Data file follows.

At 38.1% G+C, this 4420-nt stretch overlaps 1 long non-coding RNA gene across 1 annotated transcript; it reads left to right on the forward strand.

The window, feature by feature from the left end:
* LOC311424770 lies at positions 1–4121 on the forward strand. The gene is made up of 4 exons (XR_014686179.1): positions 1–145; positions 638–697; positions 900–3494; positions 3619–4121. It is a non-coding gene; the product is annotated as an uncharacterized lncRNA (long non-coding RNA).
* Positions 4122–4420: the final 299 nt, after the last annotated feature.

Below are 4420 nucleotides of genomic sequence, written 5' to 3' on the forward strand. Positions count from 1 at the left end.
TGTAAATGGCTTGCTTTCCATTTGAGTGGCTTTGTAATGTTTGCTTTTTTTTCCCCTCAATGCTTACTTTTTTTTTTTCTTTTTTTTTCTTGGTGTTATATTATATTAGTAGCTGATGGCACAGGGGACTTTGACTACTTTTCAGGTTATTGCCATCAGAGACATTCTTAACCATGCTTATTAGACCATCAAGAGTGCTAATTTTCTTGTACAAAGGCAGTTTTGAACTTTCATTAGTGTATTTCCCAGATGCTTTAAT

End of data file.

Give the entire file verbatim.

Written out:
At 38.1% G+C, this 4420-nt stretch overlaps 1 long non-coding RNA gene across 1 annotated transcript; it reads left to right on the forward strand.

The window, feature by feature from the left end:
* LOC311424770 lies at positions 1–4121 on the forward strand. The gene is made up of 4 exons (XR_014686179.1): positions 1–145; positions 638–697; positions 900–3494; positions 3619–4121. It is a non-coding gene; the product is annotated as an uncharacterized lncRNA (long non-coding RNA).
* Positions 4122–4420: the final 299 nt, after the last annotated feature.

Below are 4420 nucleotides of genomic sequence, written 5' to 3' on the forward strand. Positions count from 1 at the left end.
TGTAAATGGCTTGCTTTCCATTTGAGTGGCTTTGTAATGTTTGCTTTTTTTTCCCCTCAATGCTTACTTTTTTTTTTTCTTTTTTTTTCTTGGTGTTATATTATATTAGTAGCTGATGGCACAGGGGACTTTGACTACTTTTCAGGTTATTGCCATCAGAGACATTCTTAACCATGCTTATTAGACCATCAAGAGTGCTAATTTTCTTGTACAAAGGCAGTTTTGAACTTTCATTAGTGTATTTCCCAGATGCTTTAAT